All business owners rely on happy customers. Replacing customers is expensive, and it's even harder when there are disgruntled people out there using the internet to wreck a company's reputation. Thus, most of us spend a great deal of time trying to figure out how we can improve customer satisfaction and retention.

However, many business owners miss a key element lurking behind typical customer frustrations. The element is ignorance.

Not stupidity, but ignorance--a lack of understanding or knowledge. Customers don't always understand the goods and services they buy. Whipping out a checkbook or a credit card is a sign that the customer has been convinced that you might be able to solve his problem. It is not a sign that he grasps all that will go into solving that problem.

As a result, customers develop unrealistic expectations about how your relationship with them, and how their relationship with your product, should ultimately proceed.

My industry is online reputation management, and few people really understand how it works. That's not really surprising. Reputation management requires us to be experts in a lot of fields that are arcane to the average business owner. We have to make use of national SEO, local SEO, traditional public relations strategies, content marketing, webmaster outreach and social media marketing to solve our customer's problems. Any one of these fields is complex in its own right. People devote whole blogs to any one of these topics, let alone all of them.

Thus, a customer might not readily understand why we "can't just" get Yelp to remove that nasty review, or why we "don't just" write up a bunch of good reviews to balance out the bad one.

Obviously, we don't want to give out refunds or gift cards every time a customer develops an unrealistic expectation about what we can accomplish. As a result, we've learned to make customer education a big part of our strategy. This education process happens at three key customer touch points.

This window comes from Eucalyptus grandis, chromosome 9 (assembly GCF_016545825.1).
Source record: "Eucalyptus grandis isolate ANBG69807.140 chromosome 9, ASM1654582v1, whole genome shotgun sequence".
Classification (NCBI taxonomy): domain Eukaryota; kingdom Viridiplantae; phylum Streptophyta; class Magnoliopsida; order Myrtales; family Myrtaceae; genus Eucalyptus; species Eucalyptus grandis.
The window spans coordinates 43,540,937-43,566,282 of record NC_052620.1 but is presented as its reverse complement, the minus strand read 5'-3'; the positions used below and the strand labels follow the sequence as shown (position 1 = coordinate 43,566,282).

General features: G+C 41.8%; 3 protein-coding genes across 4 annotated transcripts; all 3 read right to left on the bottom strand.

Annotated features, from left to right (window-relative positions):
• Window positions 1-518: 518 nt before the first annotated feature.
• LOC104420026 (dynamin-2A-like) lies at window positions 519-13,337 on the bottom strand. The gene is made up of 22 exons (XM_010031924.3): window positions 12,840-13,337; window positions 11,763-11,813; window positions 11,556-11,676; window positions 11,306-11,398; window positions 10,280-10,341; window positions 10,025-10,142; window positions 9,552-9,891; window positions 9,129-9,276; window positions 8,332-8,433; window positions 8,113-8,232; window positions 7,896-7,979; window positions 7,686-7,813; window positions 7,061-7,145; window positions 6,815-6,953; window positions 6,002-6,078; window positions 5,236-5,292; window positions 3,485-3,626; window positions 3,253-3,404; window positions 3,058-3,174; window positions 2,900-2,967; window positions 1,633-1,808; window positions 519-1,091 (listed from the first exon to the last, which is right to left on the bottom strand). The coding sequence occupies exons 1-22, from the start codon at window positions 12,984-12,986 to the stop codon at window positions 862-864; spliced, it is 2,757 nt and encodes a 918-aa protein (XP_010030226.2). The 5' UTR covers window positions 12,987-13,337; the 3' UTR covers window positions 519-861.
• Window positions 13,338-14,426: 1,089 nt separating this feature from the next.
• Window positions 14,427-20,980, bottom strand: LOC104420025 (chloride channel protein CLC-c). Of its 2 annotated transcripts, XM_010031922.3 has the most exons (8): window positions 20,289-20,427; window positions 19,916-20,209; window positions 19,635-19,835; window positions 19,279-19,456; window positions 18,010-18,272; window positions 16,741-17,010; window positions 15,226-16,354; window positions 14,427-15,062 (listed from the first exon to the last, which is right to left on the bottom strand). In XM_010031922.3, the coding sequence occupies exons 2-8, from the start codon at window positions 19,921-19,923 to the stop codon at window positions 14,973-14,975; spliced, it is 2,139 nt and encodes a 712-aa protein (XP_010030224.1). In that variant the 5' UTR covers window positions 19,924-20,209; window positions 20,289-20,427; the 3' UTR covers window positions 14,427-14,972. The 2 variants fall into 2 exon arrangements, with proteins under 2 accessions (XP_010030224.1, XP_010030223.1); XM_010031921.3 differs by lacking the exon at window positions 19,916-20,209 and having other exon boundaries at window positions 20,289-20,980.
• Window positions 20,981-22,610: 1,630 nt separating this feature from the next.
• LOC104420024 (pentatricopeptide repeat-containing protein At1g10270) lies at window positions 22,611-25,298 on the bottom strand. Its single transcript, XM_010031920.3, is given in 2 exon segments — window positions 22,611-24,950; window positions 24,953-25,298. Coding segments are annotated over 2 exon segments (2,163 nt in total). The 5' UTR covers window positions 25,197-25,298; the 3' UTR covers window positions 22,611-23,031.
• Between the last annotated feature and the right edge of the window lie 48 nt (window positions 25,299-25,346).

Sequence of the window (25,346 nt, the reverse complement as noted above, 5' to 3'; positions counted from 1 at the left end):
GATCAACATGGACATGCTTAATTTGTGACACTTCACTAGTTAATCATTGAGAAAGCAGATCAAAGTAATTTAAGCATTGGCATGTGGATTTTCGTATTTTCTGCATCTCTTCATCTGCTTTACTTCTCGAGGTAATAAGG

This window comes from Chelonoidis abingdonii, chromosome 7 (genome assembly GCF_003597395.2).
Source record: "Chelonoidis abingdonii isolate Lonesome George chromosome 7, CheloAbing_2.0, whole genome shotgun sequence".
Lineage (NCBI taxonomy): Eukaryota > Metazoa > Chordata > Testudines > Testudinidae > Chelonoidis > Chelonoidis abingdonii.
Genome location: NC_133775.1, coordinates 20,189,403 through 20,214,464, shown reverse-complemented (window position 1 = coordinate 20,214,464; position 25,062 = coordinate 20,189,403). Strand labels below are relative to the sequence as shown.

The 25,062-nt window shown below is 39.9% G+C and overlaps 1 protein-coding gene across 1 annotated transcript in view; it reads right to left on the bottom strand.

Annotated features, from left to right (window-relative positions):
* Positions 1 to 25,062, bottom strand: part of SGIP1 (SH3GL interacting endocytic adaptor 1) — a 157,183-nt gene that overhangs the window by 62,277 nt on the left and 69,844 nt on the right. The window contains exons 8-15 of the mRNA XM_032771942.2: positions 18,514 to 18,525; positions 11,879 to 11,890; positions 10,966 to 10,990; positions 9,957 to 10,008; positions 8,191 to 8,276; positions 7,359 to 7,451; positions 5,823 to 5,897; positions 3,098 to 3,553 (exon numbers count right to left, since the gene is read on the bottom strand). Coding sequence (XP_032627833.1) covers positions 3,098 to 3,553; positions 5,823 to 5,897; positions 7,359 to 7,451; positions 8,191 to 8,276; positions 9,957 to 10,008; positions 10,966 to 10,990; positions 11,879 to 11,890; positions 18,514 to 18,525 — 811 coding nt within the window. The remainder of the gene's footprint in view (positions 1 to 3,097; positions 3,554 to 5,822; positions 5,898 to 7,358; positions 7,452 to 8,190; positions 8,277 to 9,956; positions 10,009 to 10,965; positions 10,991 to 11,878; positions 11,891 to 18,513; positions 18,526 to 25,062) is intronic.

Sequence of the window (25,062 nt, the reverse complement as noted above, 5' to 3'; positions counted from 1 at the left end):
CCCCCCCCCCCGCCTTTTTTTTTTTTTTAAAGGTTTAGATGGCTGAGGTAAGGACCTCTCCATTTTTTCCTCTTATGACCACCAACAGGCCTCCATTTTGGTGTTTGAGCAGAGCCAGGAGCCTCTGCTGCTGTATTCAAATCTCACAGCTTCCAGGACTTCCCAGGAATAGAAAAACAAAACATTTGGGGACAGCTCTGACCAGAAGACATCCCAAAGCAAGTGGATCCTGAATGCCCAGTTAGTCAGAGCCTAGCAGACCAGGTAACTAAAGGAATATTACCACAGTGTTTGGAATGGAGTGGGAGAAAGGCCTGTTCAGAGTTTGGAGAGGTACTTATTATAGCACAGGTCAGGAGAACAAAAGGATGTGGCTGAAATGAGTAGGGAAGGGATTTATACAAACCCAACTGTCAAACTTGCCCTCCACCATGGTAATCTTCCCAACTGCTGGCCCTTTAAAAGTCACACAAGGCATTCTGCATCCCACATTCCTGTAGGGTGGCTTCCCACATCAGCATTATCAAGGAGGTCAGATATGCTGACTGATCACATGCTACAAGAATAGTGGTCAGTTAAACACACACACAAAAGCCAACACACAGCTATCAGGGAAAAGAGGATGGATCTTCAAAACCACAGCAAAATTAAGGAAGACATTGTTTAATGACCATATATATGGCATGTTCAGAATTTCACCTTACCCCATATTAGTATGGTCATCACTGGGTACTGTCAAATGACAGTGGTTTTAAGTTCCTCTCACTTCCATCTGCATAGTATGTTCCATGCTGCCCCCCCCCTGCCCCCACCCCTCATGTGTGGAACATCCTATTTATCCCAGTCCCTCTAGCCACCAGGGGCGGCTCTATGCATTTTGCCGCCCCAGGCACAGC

Content Marketing

Customer education should be the backbone of your content marketing strategy. After all, content marketing is all about providing customers with information. Shouldn't most of that information be focused on the things that make them happier and more comfortable doing business with you?

During the Sales Process

Sales representatives create stronger relationships and build trust when they take the time to fully explain services to customers. This means reducing chargebacks caused by buyer's remorse.

On Customer Service Calls

Preventative medicine doesn't always work. Sometimes customers will call in with issues or concerns in spite of your best efforts. When they do, customer education can be a powerful tool for solving their issues and calming their fears.

Every industry requires some level of customer education!

Don't assume your industry is too basic to require customer education, and never assume customers "just know" what you mean.

Misunderstandings can crop up over phrases that are as simple as, "The installation professional will be at your home between 8 and 12." You should take the time to explain that this means the professional could show up at 8:00 on the dot or at 11:59 AM. You should also take the time to explain that it will take 2-4 hours to complete the work, and the homeowner is expected to be at home the entire time.

If you don't, I guarantee that the customer is going to put in an angry call at 8:15 because the installer is "late," and he needs to be somewhere at 9.

Creating a customer education strategy that works

Start by identifying the most common misunderstandings that arise between you and your customers. If you're not sure what those are, talk to your front line sales and customer service people. They'll know!

Once you've armed yourself with this information you can start creating the materials that will help you launch your new customer education initiative. When you're done implementing this initiative you should see a nice reward: fewer cancellations, fewer refunds, and more customers who stick around for the long haul.